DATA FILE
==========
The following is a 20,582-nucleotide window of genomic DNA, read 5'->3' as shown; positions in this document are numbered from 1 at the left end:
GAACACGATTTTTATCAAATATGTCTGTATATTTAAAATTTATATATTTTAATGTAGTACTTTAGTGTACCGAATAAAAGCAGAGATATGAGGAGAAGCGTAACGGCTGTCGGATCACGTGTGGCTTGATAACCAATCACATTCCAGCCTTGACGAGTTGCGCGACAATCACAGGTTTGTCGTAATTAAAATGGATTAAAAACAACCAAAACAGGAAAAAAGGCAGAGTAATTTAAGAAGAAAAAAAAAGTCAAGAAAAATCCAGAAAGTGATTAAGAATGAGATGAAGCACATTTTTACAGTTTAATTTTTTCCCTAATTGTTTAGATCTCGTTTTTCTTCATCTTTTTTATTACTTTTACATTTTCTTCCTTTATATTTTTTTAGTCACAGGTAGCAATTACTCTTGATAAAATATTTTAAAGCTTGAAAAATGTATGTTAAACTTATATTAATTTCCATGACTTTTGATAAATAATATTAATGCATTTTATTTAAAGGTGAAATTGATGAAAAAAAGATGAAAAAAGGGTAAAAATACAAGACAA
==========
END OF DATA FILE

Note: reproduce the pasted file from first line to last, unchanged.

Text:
The following is a 20,582-nucleotide window of genomic DNA, read 5'->3' as shown; positions in this document are numbered from 1 at the left end:
GAACACGATTTTTATCAAATATGTCTGTATATTTAAAATTTATATATTTTAATGTAGTACTTTAGTGTACCGAATAAAAGCAGAGATATGAGGAGAAGCGTAACGGCTGTCGGATCACGTGTGGCTTGATAACCAATCACATTCCAGCCTTGACGAGTTGCGCGACAATCACAGGTTTGTCGTAATTAAAATGGATTAAAAACAACCAAAACAGGAAAAAAGGCAGAGTAATTTAAGAAGAAAAAAAAAGTCAAGAAAAATCCAGAAAGTGATTAAGAATGAGATGAAGCACATTTTTACAGTTTAATTTTTTCCCTAATTGTTTAGATCTCGTTTTTCTTCATCTTTTTTATTACTTTTACATTTTCTTCCTTTATATTTTTTTAGTCACAGGTAGCAATTACTCTTGATAAAATATTTTAAAGCTTGAAAAATGTATGTTAAACTTATATTAATTTCCATGACTTTTGATAAATAATATTAATGCATTTTATTTAAAGGTGAAATTGATGAAAAAAAGATGAAAAAAGGGTAAAAATACAAGACAA